Previous to that, there’s lots of artists that were broken through [Clue’s] mixtapes, from JAY-Z to Mase. There’s tons of artists that came through Clue’s mixtapes and got deals. I said, “Listen, this is what we need to do. You need to set up a production company and start developing artists, because these artists are getting deals from your tapes. So the next artist that comes through that we think is something, we need to snatch him up and do a deal and have some control and build something for ourselves.” The next artist that came through after we had that conversation was Fab.
Why do you think that Desert Storm never quite took off in the way that you guys were hoping?
We were young. I think we were focused on other things. The label thing was something that we did, but I don’t think we were as passionate about it as I was at the time about mixing and creating records and just working on a whole bunch of different stuff. And Clue, at the time, being on MTV and being on the radio and touring the world.
It was a great learning experience. We were fortunate that we did some great joint venture deals. Besides all that, we helped build what I feel is a legend. Not many artists can say that they've been around and relevant for as long as Fab has been.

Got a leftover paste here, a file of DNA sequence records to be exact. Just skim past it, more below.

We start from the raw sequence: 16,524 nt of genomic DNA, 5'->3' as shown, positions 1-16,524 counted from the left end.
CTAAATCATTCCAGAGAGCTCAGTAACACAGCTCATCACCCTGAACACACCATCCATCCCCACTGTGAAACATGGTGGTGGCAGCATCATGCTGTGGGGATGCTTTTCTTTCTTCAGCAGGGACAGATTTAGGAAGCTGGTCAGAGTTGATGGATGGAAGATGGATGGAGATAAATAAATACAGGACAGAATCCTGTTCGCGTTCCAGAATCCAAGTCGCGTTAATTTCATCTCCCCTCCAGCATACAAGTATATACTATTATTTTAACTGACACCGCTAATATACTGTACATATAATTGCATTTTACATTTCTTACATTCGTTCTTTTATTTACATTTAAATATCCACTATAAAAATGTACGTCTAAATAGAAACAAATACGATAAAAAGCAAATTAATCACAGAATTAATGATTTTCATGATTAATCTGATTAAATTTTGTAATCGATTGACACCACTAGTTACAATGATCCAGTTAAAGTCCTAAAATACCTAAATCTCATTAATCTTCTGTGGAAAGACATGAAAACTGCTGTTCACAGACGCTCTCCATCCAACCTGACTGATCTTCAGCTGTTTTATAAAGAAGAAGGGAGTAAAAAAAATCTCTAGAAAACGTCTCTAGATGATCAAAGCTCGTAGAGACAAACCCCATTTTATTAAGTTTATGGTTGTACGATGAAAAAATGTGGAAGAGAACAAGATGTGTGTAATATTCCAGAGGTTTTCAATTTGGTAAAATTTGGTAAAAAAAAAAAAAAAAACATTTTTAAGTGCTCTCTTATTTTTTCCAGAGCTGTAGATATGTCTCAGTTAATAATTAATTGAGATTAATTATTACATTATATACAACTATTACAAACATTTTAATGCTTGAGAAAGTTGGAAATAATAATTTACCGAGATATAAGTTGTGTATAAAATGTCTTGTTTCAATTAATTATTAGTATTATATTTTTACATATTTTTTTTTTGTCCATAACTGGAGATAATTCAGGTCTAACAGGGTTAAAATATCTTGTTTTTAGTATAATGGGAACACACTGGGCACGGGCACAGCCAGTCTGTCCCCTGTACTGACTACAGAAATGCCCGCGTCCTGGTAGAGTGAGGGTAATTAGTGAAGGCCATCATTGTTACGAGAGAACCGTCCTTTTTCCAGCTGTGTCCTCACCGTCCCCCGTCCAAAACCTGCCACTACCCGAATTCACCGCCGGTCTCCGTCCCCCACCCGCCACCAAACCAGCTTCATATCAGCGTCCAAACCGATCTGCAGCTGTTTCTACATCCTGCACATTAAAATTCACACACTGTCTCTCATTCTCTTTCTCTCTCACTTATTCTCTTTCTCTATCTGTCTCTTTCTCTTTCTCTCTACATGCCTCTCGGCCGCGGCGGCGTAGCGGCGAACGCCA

Senior vice president is a pretty big title to jump into. Were you working at Republic at all before this job?
I came in as a consultant. It was kind of like the dating stage before we jumped all the way in.
When did that start? What were you doing for them?
That started August of last year. It was similar to what I'm doing now—helping artists in the studio, helping them with creative direction and execution. The same with some of the younger A&R staff. Just sharing my experience in communicating with artists, communicating with producers and engineers throughout the creative process, to get the best out of everyone.
Did Republic approach you first? Did you approach them?
I’ve had offers and conversations about working with labels for many years. I don’t consider myself a label person. I always view myself as a creator first, as a studio guy. I felt weird about being at a label. Monte [Lipman, Republic Records CEO] reached out and we talked, and I got to get closer with the staff. The way the company is run and the freedom that they give me to be a creative and to then have the resources to take the art and get it to as many people as possible is what made me want to be here.
On a day-to-day level, what does your job look like?
It’s going through projects, seeing where they’re at, seeing how we can make them better. Figure out combinations of artists with producers and writers, help get features, leveraging relationships. It’s all the things that I've been doing with Fab and even for people that I’ve helped with projects that are just friends.
If we’re mixing a record, I know how to speak to a mixer because that's what I did. Sometimes artists can be stubborn or sometimes they look at A&R guys as company guys and not necessarily creators. I’m a lot of times able to have conversations and push them in a way that usually people from a label couldn't push them.
Is it different mixing for JAY than for anyone else?
I think Jay is, in my experience, probably the easiest person to mix for. He usually has very little comments, at least for me.